One day Krishanamacharya was conducting a “rare” demonstration-class where he mentioned that there are thirty-two variations of headstands. The class was silent. A.G.Mohan doubted him but did not say anything, however, the muscles in his face betrayed him and showed his feelings. Krishnamacharya looks at him and says:
“What? It looks like you don’t believe me. Fold that mat and place it here“. He then demonstrated the 32 variations of headstand. He was 85 years-old.
Note: All these stories come from the book: Krishnamacharya His Life and Teachings, which is highly recommended, by A.G.Mohan. T.Krishnamacharya was a Master Yogi and the teacher of Pattabhi Jois, BKS Iyengar, Indra Devi, Desikachar, Mohan and Ramaswami, among others. He is pretty much the grandfather of yoga as we know it today.
Another day while practicing asana and in the warrior pose, Krishamacharya says to A.G. Mohan:
“Keep in mind that you are in the service of the Divine. As you extend your arms and look down, bring the feeling that you are above the world and its various concerns but close to the Divine. As you bring your arms by your side with the palms facing upward, feel that the feet of the Divine are resting on your hands”
Mohan inquiries further: “This is relevant to me but what if a practitioner has no religious beliefs?
“Still the imagery is valuable. Instead of thinking of the Divine the practitioner can bring the feeling that “I am without fear or burden. I am not troubled by the future or the past, flying above wordly pressures”
On an interview in 1970 -age almost 90- the question is posed: Who taught you to stop your pulse and heart beat?
“All happened automatically. What is amazing in that? I did it by practicing pranayama, vishama vrtti and nadishodhana pranayama. And meditation as well”
On one occasion a student comes to him for healing and poses this question to TK: “What fees do I need to pay?”- “How long have you had this disease” asks T.K. – “more than 20 years” comes the reply – “Then it will cost you one hundred rupees, bring them next class” (that was the equivalent of about US$ 5,000 of today).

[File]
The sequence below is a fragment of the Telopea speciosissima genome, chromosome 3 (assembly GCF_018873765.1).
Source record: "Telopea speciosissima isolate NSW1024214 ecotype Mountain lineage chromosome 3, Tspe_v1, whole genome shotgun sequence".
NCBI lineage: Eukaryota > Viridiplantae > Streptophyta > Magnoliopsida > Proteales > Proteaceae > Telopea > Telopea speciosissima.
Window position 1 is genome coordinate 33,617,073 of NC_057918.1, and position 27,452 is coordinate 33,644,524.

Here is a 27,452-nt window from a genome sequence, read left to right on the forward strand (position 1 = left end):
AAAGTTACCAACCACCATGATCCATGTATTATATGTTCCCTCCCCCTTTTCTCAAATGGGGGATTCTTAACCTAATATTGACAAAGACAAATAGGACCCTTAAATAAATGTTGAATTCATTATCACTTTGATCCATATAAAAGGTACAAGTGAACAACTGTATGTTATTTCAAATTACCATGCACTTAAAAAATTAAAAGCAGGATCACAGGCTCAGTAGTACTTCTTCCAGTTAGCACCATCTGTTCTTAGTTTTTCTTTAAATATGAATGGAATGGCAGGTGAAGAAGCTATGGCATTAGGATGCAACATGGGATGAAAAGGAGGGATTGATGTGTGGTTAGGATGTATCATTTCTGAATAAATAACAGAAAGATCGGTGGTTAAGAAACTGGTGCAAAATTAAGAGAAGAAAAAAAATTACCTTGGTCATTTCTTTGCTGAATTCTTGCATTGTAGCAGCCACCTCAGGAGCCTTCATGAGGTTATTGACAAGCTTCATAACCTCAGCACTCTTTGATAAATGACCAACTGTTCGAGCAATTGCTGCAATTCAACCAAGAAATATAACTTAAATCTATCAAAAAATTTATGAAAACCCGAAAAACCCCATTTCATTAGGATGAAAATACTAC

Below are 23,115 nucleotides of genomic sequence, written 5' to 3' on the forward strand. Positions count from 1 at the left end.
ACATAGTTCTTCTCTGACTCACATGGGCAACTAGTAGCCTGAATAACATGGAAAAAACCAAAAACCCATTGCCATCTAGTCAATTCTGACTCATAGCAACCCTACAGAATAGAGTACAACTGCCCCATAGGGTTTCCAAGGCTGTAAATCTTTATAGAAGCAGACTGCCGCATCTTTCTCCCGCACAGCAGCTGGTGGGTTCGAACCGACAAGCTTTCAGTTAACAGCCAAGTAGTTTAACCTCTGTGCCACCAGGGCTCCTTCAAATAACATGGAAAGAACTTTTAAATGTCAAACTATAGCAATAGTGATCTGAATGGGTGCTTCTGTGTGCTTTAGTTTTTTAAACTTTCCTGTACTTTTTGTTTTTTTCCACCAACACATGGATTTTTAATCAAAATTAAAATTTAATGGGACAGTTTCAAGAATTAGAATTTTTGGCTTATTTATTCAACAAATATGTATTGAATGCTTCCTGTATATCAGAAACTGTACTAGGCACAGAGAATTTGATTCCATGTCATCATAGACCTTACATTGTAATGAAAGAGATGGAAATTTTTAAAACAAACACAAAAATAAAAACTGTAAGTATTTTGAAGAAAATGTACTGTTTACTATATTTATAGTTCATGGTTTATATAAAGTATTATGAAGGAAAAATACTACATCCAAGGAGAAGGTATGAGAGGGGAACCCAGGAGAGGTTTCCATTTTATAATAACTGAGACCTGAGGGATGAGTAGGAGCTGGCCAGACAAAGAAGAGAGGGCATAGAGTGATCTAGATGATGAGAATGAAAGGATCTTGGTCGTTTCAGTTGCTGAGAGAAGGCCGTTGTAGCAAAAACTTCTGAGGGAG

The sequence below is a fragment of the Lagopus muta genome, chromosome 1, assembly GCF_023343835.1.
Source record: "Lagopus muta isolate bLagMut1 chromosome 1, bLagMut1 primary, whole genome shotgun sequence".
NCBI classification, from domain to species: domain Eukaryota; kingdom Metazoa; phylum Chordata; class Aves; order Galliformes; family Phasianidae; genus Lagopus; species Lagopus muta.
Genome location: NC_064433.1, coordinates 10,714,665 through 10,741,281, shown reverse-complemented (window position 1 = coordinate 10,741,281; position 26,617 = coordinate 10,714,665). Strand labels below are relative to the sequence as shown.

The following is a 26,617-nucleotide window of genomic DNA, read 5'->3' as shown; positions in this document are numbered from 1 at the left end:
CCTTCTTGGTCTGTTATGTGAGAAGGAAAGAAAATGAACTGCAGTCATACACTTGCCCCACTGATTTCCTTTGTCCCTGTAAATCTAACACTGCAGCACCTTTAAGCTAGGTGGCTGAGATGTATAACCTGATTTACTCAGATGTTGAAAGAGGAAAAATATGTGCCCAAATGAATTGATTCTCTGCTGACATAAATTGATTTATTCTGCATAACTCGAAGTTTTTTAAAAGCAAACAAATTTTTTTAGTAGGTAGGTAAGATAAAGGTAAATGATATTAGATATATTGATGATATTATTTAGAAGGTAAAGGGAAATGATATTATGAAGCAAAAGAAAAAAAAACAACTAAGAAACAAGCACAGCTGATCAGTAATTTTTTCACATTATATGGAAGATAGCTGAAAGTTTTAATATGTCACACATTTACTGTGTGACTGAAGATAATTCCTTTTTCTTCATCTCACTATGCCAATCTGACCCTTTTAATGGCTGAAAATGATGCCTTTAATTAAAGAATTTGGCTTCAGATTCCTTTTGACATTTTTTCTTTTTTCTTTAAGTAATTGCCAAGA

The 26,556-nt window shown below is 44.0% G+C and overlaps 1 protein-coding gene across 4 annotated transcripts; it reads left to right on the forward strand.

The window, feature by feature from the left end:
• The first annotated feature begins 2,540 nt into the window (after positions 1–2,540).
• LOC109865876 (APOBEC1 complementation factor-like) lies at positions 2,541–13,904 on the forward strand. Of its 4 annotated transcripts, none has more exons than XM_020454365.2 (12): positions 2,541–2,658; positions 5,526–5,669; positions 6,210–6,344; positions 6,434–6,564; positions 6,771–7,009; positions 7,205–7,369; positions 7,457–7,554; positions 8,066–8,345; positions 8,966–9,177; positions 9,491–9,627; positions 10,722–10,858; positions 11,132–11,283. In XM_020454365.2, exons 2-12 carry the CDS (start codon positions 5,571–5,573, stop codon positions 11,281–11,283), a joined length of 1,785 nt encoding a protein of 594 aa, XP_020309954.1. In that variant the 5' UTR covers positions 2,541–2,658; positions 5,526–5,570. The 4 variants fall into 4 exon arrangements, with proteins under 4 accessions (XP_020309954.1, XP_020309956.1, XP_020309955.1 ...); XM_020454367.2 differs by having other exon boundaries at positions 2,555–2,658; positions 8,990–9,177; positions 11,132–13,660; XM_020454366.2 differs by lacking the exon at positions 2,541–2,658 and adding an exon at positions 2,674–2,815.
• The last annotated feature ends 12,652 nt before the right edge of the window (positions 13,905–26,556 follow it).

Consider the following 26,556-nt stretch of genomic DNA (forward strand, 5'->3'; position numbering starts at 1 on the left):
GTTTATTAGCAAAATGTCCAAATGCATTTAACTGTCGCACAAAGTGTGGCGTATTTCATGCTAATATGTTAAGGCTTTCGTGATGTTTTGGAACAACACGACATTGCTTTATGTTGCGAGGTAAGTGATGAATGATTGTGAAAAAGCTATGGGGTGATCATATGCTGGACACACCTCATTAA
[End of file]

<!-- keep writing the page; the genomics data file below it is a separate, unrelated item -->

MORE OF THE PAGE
When the student returns the next week with the money, T.K. says: “I don’t want a hundred rupees from you. You can take it back. I only wanted to know if you had enough committment to follow the disciplines and restrictions I am going to suggest to you”
One time Mohan asks T.K. about a very advanced sequence he had had his youngest daughter, Shubha demonstrate… “How could a yoga teacher teach these asanas to an ordinary person who comes with health issues? He replied:
“It was a demonstration for propaganda!. You should not take it literally. Shubha can do it, but for others you must suggest appropriate asanas. Only the principle is important”
Another time A.G. Mohan was to give a talk on pranayama in Switzerland, in 1979. Krishnamacharya advised:
“Propagate yoga wisely“
One day Krishnamacharya got curious about how A.G. Mohan teaching a group of students, upon inquiring “how is it going” he proceeded to give “brief but invaluable advise”:
“There is a saying that poets and women should never be coerced. It will only result in suffering, and the desired result will not materialize. Similarly, never use force in teaching or practicing asnanas”
After many years of studying and surrendering to Krishnamacharya, A.G. Mohan finally gets the guts to ask the guru to be initiated in a mantra. To his surprise T.K. agrees. After the initiation, A.G. asks how many times should he repeat the mantra, Krishnamacharya replies:
“Traditionally one round of meditation is considered complete when you have repeated the mantra one hundred thousand times for each syllable, your mantra is twelve syllables, so that is twelve hundred times“.
Mohan was speechless. Krishnamacharya went on to say:
“But in these days few people can do it. At the very least, ensure that for the rest of your life, every day, you repeat the mantra 108 times, slowly, with complete concentration.”
A few days before Krishnamacharya died A.G. Mohan asks: what is most important in life?:
“Money is not important. Health, Longevity. A tranquil mind.”
A.G. Mohan studied with Krishnamacharya for almost 20 years, one-on-one. He has authored two books and gives lectures, here is his website.
I heard that in January he gave a conference at Ashtanga Yoga Research Institute in Mysore. Was anyone there? Please tell me if you were.
What do you think of Krishnamacharya saying: “you can’t coerce a poet”? Why did he use the word: “poet”?